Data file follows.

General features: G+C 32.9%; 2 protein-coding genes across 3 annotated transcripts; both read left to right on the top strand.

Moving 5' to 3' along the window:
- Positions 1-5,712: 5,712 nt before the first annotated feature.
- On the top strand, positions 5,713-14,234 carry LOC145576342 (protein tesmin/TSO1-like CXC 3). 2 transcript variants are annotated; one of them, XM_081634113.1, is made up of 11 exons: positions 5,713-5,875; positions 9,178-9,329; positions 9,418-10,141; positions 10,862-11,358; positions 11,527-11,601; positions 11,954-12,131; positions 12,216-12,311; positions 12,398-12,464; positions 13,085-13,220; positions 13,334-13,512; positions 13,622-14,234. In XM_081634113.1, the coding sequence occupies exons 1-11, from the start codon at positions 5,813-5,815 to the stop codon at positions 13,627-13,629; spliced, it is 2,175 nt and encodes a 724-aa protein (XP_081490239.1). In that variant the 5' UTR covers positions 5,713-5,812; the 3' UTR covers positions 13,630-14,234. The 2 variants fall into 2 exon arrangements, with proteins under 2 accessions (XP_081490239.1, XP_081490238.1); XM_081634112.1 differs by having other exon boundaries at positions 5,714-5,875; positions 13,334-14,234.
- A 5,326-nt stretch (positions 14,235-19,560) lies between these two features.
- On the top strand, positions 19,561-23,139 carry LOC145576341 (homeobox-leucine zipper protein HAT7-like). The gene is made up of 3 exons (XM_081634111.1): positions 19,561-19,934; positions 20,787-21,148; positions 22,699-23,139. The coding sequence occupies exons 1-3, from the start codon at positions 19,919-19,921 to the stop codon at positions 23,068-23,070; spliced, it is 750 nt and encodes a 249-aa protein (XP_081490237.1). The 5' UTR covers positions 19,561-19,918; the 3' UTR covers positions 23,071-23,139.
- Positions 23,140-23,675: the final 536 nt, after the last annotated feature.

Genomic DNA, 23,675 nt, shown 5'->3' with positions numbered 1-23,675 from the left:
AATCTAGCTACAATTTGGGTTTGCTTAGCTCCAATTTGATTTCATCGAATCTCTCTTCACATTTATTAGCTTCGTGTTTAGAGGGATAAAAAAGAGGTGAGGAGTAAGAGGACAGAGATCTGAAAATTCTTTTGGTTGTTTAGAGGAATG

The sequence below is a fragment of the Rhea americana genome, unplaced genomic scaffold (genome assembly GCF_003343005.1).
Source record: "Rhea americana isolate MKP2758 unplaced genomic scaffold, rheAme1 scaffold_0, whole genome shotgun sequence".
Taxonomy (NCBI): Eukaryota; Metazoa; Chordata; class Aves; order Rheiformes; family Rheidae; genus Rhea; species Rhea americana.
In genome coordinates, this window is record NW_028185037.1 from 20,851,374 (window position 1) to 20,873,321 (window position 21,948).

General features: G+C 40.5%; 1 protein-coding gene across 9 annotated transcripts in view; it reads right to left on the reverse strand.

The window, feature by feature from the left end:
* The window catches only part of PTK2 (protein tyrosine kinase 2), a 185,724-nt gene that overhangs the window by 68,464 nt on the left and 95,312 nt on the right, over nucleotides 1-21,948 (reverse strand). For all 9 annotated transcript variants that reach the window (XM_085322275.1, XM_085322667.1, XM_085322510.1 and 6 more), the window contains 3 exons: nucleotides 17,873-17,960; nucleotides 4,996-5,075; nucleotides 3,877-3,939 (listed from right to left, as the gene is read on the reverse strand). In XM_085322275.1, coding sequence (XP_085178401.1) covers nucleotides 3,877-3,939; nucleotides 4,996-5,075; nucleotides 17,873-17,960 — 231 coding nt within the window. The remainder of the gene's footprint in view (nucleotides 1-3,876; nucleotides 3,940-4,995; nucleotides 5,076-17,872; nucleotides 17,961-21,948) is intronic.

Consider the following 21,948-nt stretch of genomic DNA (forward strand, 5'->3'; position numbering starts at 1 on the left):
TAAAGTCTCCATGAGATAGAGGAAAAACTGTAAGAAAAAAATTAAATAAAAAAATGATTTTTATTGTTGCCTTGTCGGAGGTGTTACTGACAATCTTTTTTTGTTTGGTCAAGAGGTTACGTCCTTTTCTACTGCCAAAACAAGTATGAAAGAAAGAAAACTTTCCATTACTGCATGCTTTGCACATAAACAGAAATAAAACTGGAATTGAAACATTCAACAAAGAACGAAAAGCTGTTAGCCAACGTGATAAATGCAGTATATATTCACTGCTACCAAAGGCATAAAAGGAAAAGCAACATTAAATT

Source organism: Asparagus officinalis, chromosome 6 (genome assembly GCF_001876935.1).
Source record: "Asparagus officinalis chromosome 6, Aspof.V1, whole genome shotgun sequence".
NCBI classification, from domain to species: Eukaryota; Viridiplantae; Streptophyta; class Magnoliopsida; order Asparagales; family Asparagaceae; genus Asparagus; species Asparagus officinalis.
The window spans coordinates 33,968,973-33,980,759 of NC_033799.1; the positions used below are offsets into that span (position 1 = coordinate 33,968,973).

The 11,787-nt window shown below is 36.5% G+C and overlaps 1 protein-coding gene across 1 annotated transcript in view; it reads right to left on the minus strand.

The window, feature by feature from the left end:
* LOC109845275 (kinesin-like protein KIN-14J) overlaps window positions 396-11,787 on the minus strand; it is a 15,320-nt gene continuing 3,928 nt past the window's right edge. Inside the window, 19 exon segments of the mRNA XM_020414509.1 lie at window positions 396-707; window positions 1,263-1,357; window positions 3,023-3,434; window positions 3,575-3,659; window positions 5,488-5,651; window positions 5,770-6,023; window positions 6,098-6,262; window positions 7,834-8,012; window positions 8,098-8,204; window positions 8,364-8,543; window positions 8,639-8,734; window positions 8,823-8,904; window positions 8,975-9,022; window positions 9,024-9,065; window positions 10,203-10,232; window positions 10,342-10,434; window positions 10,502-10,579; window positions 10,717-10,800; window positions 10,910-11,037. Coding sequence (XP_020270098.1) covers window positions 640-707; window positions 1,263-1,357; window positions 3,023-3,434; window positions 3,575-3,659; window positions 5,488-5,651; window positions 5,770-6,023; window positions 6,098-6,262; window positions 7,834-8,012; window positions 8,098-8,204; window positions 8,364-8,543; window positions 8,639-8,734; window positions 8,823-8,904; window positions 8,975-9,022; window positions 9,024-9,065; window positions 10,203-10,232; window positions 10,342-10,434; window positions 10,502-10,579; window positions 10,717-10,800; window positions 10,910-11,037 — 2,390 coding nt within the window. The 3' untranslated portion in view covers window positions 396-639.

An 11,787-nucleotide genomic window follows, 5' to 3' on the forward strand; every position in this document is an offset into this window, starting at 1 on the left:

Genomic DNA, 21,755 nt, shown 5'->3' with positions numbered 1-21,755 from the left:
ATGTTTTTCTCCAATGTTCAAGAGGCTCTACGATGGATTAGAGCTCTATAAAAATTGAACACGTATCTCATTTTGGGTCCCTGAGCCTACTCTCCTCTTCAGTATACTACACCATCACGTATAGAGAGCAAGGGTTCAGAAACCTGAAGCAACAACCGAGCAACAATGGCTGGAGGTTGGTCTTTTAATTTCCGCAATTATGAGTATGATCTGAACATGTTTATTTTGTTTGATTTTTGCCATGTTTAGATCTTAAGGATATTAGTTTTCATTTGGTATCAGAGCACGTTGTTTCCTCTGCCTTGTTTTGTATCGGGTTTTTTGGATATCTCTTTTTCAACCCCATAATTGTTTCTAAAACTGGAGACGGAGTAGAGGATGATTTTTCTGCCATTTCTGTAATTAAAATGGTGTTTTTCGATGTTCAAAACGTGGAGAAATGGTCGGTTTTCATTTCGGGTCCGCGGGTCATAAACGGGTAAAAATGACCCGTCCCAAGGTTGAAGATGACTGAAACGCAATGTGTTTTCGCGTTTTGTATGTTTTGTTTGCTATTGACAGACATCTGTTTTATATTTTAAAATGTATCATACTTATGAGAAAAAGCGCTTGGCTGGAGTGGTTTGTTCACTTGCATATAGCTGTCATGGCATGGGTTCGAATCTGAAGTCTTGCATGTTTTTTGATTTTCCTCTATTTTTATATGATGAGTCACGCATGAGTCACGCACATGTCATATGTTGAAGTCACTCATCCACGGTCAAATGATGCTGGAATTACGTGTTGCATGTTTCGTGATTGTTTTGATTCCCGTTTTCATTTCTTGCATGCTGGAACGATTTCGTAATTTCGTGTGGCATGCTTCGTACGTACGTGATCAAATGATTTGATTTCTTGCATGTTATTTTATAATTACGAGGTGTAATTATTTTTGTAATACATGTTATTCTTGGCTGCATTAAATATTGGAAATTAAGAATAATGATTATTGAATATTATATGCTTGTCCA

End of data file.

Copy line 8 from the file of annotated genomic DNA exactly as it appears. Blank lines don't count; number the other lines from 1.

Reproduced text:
Genomic DNA, 23,675 nt, shown 5'->3' with positions numbered 1-23,675 from the left: